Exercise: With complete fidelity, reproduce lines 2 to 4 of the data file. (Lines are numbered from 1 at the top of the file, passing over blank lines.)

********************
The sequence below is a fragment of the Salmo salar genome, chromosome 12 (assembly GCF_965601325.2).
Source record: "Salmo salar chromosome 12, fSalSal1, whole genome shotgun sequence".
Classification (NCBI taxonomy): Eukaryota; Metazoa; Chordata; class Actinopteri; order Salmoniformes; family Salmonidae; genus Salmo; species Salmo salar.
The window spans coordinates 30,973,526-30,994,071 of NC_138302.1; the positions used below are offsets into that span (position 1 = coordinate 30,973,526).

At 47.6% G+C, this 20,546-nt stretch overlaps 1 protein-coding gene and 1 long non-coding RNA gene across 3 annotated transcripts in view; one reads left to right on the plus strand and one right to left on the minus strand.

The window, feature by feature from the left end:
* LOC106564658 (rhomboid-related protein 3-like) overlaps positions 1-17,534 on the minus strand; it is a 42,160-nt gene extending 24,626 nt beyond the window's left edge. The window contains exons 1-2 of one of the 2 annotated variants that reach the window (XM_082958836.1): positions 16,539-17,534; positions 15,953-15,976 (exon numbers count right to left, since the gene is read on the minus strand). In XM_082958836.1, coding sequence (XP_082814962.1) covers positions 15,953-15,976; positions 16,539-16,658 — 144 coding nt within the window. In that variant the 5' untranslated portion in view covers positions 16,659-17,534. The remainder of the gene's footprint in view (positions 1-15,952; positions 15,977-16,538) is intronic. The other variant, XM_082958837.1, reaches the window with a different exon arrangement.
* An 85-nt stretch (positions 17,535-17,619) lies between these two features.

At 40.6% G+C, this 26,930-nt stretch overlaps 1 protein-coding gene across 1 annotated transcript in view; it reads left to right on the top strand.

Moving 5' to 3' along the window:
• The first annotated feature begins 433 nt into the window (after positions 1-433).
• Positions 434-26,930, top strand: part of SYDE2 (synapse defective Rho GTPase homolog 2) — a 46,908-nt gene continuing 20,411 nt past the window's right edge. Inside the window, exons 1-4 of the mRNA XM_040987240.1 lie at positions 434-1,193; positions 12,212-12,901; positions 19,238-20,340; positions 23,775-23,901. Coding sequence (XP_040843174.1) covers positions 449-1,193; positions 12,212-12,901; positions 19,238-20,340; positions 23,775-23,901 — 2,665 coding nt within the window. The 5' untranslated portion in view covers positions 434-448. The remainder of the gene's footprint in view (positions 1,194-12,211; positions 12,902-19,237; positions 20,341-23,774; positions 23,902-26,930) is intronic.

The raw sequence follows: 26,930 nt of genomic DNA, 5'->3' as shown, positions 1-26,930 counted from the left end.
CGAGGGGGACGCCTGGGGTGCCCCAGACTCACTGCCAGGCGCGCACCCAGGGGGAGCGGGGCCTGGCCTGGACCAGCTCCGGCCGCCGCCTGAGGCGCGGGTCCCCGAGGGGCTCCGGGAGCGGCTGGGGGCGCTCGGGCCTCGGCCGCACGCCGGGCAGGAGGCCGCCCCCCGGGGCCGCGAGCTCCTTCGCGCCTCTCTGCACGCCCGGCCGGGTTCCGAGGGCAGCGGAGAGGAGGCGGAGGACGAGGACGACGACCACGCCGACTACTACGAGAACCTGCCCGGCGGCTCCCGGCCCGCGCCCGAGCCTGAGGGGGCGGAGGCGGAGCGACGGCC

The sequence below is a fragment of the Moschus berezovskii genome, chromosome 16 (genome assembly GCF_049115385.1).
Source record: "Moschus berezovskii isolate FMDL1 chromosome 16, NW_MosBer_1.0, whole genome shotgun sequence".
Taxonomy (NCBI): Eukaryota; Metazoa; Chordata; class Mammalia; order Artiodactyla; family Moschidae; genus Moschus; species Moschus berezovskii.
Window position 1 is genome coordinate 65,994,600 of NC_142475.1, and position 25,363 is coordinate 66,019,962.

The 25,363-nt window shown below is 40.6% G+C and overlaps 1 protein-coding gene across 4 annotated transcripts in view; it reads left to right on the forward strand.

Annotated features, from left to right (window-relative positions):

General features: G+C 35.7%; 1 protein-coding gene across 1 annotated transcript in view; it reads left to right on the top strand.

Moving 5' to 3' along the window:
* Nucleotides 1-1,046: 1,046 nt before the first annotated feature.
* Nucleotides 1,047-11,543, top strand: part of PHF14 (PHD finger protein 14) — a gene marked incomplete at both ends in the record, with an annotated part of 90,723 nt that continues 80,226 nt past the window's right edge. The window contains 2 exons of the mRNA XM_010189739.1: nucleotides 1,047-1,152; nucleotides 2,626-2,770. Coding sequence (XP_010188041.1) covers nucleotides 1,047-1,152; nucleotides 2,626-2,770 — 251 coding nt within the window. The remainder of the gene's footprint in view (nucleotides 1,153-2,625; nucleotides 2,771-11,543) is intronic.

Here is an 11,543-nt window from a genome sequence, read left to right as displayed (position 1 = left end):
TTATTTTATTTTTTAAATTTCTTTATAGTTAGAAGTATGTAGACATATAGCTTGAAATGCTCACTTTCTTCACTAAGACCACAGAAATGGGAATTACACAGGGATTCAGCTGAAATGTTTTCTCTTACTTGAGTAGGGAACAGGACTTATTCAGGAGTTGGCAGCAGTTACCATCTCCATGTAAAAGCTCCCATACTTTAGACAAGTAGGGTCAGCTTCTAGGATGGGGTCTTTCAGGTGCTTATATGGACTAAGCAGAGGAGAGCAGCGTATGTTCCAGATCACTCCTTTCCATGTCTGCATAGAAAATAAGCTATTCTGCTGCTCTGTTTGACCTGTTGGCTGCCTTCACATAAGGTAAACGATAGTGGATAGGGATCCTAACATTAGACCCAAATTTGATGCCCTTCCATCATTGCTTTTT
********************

Source record: "Salmo salar chromosome 12, fSalSal1, whole genome shotgun sequence".
Classification (NCBI taxonomy): Eukaryota; Metazoa; Chordata; class Actinopteri; order Salmoniformes; family Salmonidae; genus Salmo; species Salmo salar.
The window spans coordinates 30,973,526-30,994,071 of NC_138302.1; the positions used below are offsets into that span (position 1 = coordinate 30,973,526).